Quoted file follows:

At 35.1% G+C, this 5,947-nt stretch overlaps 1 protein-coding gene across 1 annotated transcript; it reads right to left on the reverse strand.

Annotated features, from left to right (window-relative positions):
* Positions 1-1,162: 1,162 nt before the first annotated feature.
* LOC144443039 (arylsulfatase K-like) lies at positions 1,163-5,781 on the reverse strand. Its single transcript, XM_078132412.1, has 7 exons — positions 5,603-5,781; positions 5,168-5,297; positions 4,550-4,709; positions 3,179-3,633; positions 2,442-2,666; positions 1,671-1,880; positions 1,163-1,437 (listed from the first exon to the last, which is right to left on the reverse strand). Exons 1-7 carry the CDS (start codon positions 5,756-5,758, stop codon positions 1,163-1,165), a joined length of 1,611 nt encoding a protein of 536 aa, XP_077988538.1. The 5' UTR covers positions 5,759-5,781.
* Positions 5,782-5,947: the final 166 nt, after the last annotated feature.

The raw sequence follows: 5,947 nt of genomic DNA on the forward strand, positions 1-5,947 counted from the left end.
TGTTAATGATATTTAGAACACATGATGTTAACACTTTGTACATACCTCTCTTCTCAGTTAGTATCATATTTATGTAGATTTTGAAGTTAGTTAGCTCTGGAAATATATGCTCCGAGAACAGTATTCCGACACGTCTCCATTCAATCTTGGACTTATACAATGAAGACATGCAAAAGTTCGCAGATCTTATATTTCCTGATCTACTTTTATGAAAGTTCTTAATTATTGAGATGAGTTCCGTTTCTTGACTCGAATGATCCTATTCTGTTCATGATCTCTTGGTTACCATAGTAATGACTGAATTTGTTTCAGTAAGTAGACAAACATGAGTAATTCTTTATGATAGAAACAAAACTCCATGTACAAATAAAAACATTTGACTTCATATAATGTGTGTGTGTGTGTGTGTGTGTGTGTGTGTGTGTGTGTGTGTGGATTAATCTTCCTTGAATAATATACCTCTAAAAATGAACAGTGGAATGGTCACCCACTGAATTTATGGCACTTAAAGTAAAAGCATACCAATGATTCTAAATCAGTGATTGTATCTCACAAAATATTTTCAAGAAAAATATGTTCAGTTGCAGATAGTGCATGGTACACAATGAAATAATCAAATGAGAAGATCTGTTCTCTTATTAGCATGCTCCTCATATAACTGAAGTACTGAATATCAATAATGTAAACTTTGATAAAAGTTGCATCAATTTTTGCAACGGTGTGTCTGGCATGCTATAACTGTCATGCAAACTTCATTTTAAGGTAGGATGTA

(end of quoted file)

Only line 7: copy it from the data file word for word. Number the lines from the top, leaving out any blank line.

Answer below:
TGTTAATGATATTTAGAACACATGATGTTAACACTTTGTACATACCTCTCTTCTCAGTTAGTATCATATTTATGTAGATTTTGAAGTTAGTTAGCTCTGGAAATATATGCTCCGAGAACAGTATTCCGACACGTCTCCATTCAATCTTGGACTTATACAATGAAGACATGCAAAAGTTCGCAGATCTTATATTTCCTGATCTACTTTTATGAAAGTTCTTAATTATTGAGATGAGTTCCGTTTCTTGACTCGAATGATCCTATTCTGTTCATGATCTCTTGGTTACCATAGTAATGACTGAATTTGTTTCAGTAAGTAGACAAACATGAGTAATTCTTTATGATAGAAACAAAACTCCATGTACAAATAAAAACATTTGACTTCATATAATGTGTGTGTGTGTGTGTGTGTGTGTGTGTGTGTGTGTGTGTGTGGATTAATCTTCCTTGAATAATATACCTCTAAAAATGAACAGTGGAATGGTCACCCACTGAATTTATGGCACTTAAAGTAAAAGCATACCAATGATTCTAAATCAGTGATTGTATCTCACAAAATATTTTCAAGAAAAATATGTTCAGTTGCAGATAGTGCATGGTACACAATGAAATAATCAAATGAGAAGATCTGTTCTCTTATTAGCATGCTCCTCATATAACTGAAGTACTGAATATCAATAATGTAAACTTTGATAAAAGTTGCATCAATTTTTGCAACGGTGTGTCTGGCATGCTATAACTGTCATGCAAACTTCATTTTAAGGTAGGATGTA